The Reporter (Lansdale, PA)
Unequal election policies disenfranchised P.A. voters
This article is made possible through Spotlight PA’s collaboration with Votebeat, a nonpartisan news organization covering local election administration and voting. This article is available for reprint under the terms of Votebeat’s republishing policy: https://www.votebeat.org/pages/republishing.
HARRISBURG >> Pennsylvania voters did not have equal opportunities to cast or correct their ballots during the November 2022 election, the latter producing a disparity that disenfranchised hundreds of voters, a Spotlight PA and Votebeat analysis has found.
As part of a first-of-itskind review, the news organizations contacted election officials in all 67 counties about policies regarding drop boxes and mail ballots that had disqualifying technical errors. The outlets focused on how counties treat mail ballots, as state law is silent on logistical details that directly impact how Pennsylvanians can vote and whether a person’s vote counts.
Spotlight PA and Votebeat also sought to understand the access voters have to physical polling places and to minutes of meetings held by county election boards that make critical policy decisions such as which ballots get counted and who gets a chance to fix their ballot. The review found:
• At least a dozen counties gave voters the opportunity to fix flawed mail ballots after they were turned in, a process known as ballot curing.
• At least nine counties specifically forbade voters from coming into a county election office to fix a disqualifying error on a mail ballot like a missing date or signature on the outer envelope. Nearly a million registered voters live in those nine counties, and at least 1,599 mail ballots
were rejected there for reasons including a missing date or signature, according to data from the Pennsylvania Department of State.
• At least eight counties proactively reached out to voters to tell them about fatal defects with their mail ballots, while six published lists of voters that needed to cure their ballots.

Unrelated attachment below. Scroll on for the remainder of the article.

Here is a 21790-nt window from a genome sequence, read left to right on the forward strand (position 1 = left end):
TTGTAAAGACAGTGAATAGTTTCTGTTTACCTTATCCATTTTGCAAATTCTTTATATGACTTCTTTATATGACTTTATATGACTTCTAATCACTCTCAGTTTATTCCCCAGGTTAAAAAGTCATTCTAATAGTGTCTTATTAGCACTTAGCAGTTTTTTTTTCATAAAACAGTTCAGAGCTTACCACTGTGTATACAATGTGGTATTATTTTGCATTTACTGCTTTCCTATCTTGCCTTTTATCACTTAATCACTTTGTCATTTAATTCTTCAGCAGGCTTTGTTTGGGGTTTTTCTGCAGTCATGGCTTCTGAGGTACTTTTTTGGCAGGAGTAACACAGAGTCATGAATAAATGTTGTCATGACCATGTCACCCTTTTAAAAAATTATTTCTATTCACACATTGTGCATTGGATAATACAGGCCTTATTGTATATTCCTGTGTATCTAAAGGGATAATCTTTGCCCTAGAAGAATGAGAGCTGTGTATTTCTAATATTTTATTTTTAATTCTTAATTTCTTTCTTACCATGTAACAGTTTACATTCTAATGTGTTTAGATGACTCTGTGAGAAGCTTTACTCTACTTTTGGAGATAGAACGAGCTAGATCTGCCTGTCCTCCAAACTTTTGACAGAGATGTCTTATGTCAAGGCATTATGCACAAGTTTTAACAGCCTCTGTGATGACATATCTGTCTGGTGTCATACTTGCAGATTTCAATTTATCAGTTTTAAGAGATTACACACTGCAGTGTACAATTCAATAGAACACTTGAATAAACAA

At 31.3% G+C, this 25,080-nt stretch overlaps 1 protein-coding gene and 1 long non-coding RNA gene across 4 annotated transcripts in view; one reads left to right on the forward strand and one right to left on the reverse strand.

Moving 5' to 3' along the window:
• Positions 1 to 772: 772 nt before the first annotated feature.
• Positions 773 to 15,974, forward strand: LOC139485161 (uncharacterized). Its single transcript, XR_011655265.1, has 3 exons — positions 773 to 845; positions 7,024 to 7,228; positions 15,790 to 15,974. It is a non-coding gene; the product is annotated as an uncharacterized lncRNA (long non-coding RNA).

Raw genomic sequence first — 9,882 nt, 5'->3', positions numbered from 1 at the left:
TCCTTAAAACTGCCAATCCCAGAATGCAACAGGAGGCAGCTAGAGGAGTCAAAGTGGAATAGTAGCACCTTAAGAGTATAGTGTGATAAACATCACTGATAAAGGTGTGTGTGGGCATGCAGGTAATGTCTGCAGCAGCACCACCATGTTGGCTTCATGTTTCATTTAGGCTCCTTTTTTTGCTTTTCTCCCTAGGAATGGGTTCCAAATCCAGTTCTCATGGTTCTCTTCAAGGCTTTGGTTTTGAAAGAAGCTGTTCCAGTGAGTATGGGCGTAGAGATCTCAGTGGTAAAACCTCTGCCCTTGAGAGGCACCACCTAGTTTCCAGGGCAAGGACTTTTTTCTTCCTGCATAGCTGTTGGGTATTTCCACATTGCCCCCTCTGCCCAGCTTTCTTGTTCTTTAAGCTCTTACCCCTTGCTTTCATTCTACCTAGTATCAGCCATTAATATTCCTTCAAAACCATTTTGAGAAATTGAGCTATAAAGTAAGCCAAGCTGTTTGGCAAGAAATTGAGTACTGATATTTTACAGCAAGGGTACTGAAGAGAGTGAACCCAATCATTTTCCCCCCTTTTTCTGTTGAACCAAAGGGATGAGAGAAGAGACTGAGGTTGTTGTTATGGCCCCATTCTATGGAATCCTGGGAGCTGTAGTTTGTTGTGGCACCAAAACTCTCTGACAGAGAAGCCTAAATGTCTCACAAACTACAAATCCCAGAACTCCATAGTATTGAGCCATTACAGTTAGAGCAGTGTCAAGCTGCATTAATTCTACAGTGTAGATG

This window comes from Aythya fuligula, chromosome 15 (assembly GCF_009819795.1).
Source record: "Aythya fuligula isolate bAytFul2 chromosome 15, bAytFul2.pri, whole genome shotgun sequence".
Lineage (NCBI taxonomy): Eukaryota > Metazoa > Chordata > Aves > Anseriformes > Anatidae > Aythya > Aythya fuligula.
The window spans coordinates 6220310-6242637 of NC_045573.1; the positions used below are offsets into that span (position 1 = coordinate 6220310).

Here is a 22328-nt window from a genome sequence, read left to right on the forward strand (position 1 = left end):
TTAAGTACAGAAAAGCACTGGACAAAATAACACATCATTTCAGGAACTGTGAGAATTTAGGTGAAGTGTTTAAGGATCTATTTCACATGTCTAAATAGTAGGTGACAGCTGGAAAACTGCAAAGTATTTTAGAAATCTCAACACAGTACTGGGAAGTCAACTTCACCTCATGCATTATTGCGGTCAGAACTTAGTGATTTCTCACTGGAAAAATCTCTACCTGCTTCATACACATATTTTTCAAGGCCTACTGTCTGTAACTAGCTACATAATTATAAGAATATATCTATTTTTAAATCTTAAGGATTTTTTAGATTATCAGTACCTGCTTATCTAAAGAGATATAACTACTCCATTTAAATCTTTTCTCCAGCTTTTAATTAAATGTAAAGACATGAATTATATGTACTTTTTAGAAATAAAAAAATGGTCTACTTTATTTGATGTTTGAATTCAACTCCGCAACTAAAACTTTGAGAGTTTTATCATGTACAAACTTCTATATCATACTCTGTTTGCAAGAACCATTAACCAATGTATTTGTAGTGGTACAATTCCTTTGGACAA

• Twenty-seven counties gave voters access to at least one round-theclock
drop box for mail ballots, while 40 — primarily in rural areas — required voters to either mail such a ballot or turn it in during daytime hours to an election office.
• Sixty-two counties exceeded a state recommendation on how many voters can be assigned to a precinct. The cap aims to ensure voters do not have prohibitively long wait times to cast a ballot.
• Nearly 40 county election offices do not make meeting minutes accessible online. Among those, four make the minutes available upon request or in person at the county election office.
• Forty-six counties did not respond to the survey. Spotlight PA and Votebeat turned to publicly available data on the number of drop boxes, voters, and voting precincts in each county to supplement their review.
But information on ballot curing was often unavailable online, meaning the true number of people who weren’t allowed to fix their flawed mail ballots is likely higher than the news organizations could determine.
In Pennsylvania, the governor and legislature broadly set election rules. The last major overhaul of state law came in 2019 when former Democratic Gov. Tom Wolf signed Act 77, which created no-excuse mail voting.
The law, however, does not outline major aspects of mail voting such as drop boxes and ballot curing, a gap that has presented problems for the county officials who create policies and the election workers who must carry them out.
Local election officials have asked the governor and legislature to clarify the law for years. But while Wolf and the formerly GOP-controlled legislature agreed on proposals like allowing pre-canvassing — a policy in which election officials process mail ballots ahead of Election Day — they deadlocked on more contentious issues like expanding voter ID.